A new Facebook feature, Facebook Home, is likely to be popular with many users. But in this guest post, Sarah Boisvert explains some of the big new security risks to warn them about.
The runaway success of the Apple family of iPhones has every tech company trying to break into the Smartphone market. So it’s logical that rumors of the big industry giants like Google and Facebook creating their own mobile devices have been rampant for years.
Facebook, for one, seems to have steered clear of the headaches associated with hardware manufacturing by partnering with Android suppliers Samsung and HTC. Phones such as the Samsung Galaxy Note II and HTC First carry a new app from the social media company. Facebook Home creates a Facebook user experience right in the phone’s lockscreen and application launcher. But as with all things Facebook, security is an issue on a number of levels.
Here’s a quick rundown of known security problems, and some recommendations for how users can correct or manage them.
1. Lockscreen unlocked without permission
There have been a number of unsettling news reports that Facebook Home has been disabling locks, especially on the HTC First Phone, which has the new app pre-installed. In a test reported by Paul Wagenseil of TechNewsDaily, they were able to go around the lockscreen to get directly into the phone owner’s email and Gmail accounts, among other things.
The testers admitted that a full factory re-set seemed to fix the issue, but still, it’s a serious problem. Cyber-security gurus always recommend locking the screen to avoid easy access to the huge amount of data that’s stored in various apps. That Facebook Home can easily bypass essential security is a big concern to users.
Luckily, one can disable the app, and security consultants are recommending you do so until a fix is issued.
2. Visible feed
Of course the entire premise of a lockscreen aiding in security is completely shattered by the Facebook Home data feed that appears without ever having to unlock your phone! So, anyone with a view of your phone can see wall posts, photos, “likes,” comments and the entire range of Facebook interactions all the time. You can even “like” from the locked screen. Well, perhaps it’s not really locked after all.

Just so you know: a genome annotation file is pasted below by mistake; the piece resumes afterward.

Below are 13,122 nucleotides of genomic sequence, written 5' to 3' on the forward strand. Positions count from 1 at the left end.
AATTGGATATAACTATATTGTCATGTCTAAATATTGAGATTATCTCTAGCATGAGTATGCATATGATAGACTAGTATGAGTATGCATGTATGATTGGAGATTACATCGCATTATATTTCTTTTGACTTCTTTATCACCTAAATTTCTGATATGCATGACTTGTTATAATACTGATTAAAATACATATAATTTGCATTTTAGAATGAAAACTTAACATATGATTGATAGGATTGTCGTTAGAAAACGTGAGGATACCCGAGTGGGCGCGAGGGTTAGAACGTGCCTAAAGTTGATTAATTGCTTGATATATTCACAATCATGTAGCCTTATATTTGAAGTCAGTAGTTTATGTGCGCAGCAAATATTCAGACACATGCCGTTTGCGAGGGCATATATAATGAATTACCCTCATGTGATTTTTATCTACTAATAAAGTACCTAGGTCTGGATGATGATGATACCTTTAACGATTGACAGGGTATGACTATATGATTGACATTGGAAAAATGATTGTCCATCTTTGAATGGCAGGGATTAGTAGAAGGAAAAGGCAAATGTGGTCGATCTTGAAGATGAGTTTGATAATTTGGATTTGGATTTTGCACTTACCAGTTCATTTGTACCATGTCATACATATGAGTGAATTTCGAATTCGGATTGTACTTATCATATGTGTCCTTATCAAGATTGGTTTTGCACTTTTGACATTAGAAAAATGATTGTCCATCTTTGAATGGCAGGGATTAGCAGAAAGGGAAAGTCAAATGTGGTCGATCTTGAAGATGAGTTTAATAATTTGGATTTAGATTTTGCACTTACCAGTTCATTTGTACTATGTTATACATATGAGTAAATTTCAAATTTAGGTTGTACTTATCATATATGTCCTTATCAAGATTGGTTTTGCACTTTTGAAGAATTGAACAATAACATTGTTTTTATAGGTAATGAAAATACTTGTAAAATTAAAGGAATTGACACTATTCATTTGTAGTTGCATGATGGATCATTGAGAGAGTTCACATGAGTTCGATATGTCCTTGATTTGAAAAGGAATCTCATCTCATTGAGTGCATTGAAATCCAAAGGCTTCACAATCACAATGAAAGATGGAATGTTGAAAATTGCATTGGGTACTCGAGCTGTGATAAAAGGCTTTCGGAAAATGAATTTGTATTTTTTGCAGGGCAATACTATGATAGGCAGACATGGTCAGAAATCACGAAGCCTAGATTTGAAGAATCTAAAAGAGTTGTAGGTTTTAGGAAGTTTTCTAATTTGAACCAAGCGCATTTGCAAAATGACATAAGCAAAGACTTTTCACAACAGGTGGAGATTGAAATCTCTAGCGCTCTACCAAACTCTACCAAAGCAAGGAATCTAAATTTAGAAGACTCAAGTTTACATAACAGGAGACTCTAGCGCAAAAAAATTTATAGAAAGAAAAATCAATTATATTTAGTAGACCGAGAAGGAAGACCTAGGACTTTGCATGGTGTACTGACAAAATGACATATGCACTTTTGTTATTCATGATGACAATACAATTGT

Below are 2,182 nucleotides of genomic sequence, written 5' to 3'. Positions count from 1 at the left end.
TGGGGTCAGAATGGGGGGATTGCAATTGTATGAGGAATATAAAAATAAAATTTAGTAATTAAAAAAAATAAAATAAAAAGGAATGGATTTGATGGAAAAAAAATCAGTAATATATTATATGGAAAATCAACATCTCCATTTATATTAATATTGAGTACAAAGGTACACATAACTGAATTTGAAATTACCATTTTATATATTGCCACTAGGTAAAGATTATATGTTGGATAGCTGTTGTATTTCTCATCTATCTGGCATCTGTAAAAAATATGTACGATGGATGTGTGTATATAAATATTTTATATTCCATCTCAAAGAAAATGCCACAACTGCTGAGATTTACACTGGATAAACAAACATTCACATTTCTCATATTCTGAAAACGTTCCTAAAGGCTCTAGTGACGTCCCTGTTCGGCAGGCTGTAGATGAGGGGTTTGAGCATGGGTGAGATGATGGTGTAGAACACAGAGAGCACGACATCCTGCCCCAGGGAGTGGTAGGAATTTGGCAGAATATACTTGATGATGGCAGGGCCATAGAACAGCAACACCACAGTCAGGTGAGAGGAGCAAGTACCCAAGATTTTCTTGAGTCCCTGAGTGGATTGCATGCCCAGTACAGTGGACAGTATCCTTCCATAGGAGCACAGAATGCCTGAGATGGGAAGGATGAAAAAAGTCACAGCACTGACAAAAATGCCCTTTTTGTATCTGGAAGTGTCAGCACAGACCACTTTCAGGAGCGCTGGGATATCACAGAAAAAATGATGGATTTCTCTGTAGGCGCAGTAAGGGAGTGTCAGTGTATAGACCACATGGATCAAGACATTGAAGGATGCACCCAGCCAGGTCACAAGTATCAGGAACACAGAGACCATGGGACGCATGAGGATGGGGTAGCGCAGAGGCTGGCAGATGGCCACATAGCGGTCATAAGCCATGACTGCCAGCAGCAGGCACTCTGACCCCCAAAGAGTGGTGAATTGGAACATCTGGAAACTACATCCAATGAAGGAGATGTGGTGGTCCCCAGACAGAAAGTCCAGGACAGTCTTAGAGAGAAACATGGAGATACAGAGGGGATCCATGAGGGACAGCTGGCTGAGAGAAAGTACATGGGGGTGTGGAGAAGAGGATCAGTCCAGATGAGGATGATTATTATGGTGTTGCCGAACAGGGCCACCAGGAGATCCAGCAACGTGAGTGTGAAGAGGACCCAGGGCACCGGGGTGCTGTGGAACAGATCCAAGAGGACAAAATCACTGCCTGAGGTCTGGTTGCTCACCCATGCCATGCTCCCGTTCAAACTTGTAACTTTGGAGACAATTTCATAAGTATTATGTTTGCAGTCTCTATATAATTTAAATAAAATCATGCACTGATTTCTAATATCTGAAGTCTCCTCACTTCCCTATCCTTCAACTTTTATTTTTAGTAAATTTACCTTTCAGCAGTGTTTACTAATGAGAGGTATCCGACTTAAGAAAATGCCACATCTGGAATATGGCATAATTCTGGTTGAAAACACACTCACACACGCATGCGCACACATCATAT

If you are an employee who takes your phone to business meetings, Facebook Home can bring new levels of embarrassment when friends post personal information about you. Or worse yet, photos. And, of course, roaming fees will skyrocket for travelers whose Facebook Home is continually downloading photos.
3. Location revealed
Perhaps one of the more sinister aspects of Facebook Home is its innate ability to track the location of your phone. While all your neighbors know if you’re away for vacation, they’re on your side and will keep an eye out for strangers. However, a stranger who knows you’re away from home may be tempted to pay a visit to do some shopping … in your home.
For women who fear stalkers, location information is even more of a concern. It may not take too much effort for someone to detect your patterns, from home to work to school, etc. A young mobile user may use location apps to help hook up with like-minded friends, but for many people, the knowledge presents enormous privacy issues.
The privacy and security concerns associated with Facebook Home have forced the company to create a blog entitled Answering Your Questions on Home and Privacy. Carefully consider your options before using all the features that stretch the boundaries of security in your personal life.
About the author: Sarah Boisvert writes on a variety of topics including social media, 3D printing, FabLabs, finance, and marketing. She has profiled Steve Jobs, Steve Wynn, Chuck Hull, and Warren Buffett.